It’s no secret that I’m working on writing a book (actually it’s well underway), not just about my cycling trip, but about my life. My hope is that it will inspire others to find their own ‘inner strength’ or maybe help them decide they too need an adventure. I’d welcome any feedback at all, negative or positive. Am I doing the right thing by opening up my life for others to see?
So here’s a snippet for you all.
I’ve been asked a few times now in private messages how I’m really doing and how is my cancer affecting the trip. It’s a difficult question to answer, so I thought I’d share a story or two…
I was 21 when I first felt the pain of losing someone I really loved. My sweetheart and fiancee, a girl called Sarah, found it too difficult to wait for me to come home on leave from my base in Germany, so started another relationship with a soldier in England. My world collapsed and it changed me drastically. What has this to do with cycling you’re asking? – please read on and all will become clear.
At the time I had not long ago joined my regiment in Fallingbostel, Germany. A new recruit, I along with a friend called Lucas were being bullied by one of the NCO’s, not an uncommon occurrence back in those days. I was just getting on and figured sooner or later he’d get bored or move on to other victims. All that changed when Sarah dumped me. I decided I didn’t want to be a victim anymore and one night called on my tormentor with one of the guards pick axe handles. I simply told him that he had to sleep sometime and the handle could do a lot of damage…
I’m not sure if my visit did the trick, or was it my running which got me respect, but I was never bothered again (nor was Lucas). Speaking of my running prowess, on joining my regiment we had to take part in a weekly BFT (basic fitness test). From week one I finished first and was never defeated in this test during my 9 year Army career. It simply became a matter of principle (oh OK, and pride).
But the biggest change came about in my climbing. I was quite a good rock climber, although nothing special. When Sarah dumped me my standard jumped almost overnight. I went from climbing at about E2 (extreme 2 standard) to E6, a huge jump. More impressively (or more stupid – depends on your viewpoint) I was now regularly soloing (climbing free – without ropes) at E5. So what brought about such a huge change in my lack of fear? – simple, I just didn’t care anymore and the freedom this gave me allowed my true ‘inner strength’ to come to the surface (Dr Matt Barlow, if you’re reading this I know you have done a whole thesis and paper on this topic).
But back to cycling and in 2005 when I was diagnosed with prostate cancer, I achieved some pretty impressive feats during my treatment. I’m not bragging, simply trying to tell you how once again my ‘inner strength’ surfaced.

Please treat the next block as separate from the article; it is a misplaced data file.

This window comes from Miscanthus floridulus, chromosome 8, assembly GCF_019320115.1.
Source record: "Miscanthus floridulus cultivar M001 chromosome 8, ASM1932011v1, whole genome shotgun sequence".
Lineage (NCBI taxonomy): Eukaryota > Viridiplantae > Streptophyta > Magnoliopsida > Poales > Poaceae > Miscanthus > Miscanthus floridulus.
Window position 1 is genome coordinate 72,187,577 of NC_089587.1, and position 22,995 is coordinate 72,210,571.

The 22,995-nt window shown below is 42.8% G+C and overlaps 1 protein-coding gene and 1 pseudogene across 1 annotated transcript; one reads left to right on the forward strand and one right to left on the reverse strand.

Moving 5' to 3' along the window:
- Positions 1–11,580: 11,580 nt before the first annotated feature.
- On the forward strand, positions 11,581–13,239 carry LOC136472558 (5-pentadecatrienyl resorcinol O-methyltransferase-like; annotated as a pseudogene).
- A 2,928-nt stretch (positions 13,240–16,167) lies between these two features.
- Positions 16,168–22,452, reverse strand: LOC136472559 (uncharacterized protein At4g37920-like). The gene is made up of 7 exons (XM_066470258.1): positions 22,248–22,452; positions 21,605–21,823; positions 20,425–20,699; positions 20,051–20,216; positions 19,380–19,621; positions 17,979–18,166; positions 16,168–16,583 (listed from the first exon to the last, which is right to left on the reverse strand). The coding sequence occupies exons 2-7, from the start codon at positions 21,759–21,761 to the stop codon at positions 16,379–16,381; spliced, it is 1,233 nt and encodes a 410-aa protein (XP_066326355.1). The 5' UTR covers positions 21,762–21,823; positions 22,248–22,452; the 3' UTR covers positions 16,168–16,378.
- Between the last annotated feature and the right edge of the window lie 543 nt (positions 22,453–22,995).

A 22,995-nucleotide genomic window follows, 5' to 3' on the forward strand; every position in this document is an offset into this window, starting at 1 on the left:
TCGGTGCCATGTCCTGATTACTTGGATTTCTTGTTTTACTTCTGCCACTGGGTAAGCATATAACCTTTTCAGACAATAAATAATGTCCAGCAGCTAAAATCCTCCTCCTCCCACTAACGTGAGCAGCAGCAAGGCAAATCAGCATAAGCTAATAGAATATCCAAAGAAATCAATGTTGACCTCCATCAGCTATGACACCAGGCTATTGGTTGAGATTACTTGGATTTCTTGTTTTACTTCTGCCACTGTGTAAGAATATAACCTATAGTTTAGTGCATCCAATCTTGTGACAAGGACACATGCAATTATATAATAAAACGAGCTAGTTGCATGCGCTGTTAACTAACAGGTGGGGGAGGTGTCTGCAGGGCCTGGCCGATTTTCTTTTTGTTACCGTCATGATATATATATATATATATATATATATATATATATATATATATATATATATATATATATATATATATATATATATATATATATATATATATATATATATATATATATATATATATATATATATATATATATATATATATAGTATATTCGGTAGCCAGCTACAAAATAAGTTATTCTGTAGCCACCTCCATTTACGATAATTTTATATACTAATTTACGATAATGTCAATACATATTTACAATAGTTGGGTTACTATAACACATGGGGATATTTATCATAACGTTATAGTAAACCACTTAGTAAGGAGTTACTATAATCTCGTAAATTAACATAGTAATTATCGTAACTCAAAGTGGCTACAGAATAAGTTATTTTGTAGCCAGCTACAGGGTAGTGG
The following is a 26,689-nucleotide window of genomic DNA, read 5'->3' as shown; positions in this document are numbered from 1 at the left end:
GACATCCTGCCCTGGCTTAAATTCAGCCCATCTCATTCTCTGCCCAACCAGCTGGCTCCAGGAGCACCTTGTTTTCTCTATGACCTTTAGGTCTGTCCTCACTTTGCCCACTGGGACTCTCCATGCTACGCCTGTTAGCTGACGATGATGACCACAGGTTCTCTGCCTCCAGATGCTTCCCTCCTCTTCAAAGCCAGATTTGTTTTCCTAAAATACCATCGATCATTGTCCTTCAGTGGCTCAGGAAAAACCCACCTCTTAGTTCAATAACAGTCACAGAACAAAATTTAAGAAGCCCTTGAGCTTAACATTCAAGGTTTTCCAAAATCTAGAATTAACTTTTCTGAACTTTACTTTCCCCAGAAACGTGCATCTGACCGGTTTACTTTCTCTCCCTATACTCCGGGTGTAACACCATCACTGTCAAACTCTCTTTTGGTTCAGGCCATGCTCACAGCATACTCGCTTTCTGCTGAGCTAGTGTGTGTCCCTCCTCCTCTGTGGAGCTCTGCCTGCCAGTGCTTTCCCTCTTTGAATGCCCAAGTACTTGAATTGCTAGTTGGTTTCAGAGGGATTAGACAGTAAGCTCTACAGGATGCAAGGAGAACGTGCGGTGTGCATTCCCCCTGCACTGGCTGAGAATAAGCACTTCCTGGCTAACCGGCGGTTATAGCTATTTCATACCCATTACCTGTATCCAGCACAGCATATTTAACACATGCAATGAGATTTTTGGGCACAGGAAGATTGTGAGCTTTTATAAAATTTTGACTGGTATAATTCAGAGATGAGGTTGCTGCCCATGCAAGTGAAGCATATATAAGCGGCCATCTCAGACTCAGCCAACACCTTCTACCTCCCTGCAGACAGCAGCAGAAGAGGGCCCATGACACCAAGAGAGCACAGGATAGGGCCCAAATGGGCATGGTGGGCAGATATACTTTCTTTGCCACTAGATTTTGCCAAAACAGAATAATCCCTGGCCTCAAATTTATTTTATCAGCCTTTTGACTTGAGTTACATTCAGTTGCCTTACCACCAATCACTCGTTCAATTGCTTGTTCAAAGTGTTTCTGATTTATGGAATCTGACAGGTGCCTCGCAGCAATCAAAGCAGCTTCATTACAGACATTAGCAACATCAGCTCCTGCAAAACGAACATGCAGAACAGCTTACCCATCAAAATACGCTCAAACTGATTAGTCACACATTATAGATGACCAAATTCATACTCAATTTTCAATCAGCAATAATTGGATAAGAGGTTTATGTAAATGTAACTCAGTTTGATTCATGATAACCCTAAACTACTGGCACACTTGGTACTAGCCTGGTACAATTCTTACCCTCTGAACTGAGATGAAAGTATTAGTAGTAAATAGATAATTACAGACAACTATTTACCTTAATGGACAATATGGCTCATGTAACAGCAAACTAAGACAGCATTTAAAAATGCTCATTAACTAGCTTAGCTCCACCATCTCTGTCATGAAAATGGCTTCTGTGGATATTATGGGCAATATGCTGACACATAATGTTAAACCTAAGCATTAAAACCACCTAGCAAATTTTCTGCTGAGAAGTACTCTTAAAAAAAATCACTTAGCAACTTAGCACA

I had signed up to do The Race Against Time, a charity ride from Lands End to John O’ Groats with a difference – 1,000 miles in only 5 days. The team met up at regular intervals to do some training together and I wasn’t going to miss out, despite just having radioactive implants (approx 100 rice sized seeds) put directly into my prostate. The training was to be a 100 mile ride and Ciaran the team leader asked how far I would go with them, as I couldn’t sit in the saddle. I said I’d see how I managed, then turn back. I truly could not touch the saddle, it was just too painful, so rode standing up. I refused to give up, so continued riding. And riding. And riding. I’m not sure if sitting in the saddle could have been any more painful than standing up for over 100 miles (more than 5 hours in total) of riding, but I didn’t because it was possible to damage the seeds. I called upon every last ounce of ‘inner strength’ to continue and when finished I couldn’t quite believe what I’d just done, neither could the team who were genuinely incredulous. Any cyclists out there, how long can you ride out of the saddle?
I know I still haven’t directly answered the initial question about how am I doing, but having read the above I’m sure you’ll understand that I’m a stubborn SOB who remains determined to keep on keeping on. Here’s why:
I’m one of eight children (born in the middle) and there are now only three of us left. Along with my parents, cancer has claimed the lives of most of the others, yet spared me. I’ve never really understood this and it still causes me much anguish, especially when I begged God to take me instead of my late wife, Caroline. It’s a huge burden, because now I feel I have to earn whatever time I have left and (maybe) make a difference – in other words justify my existence. That’s a bloody tough call for anyone.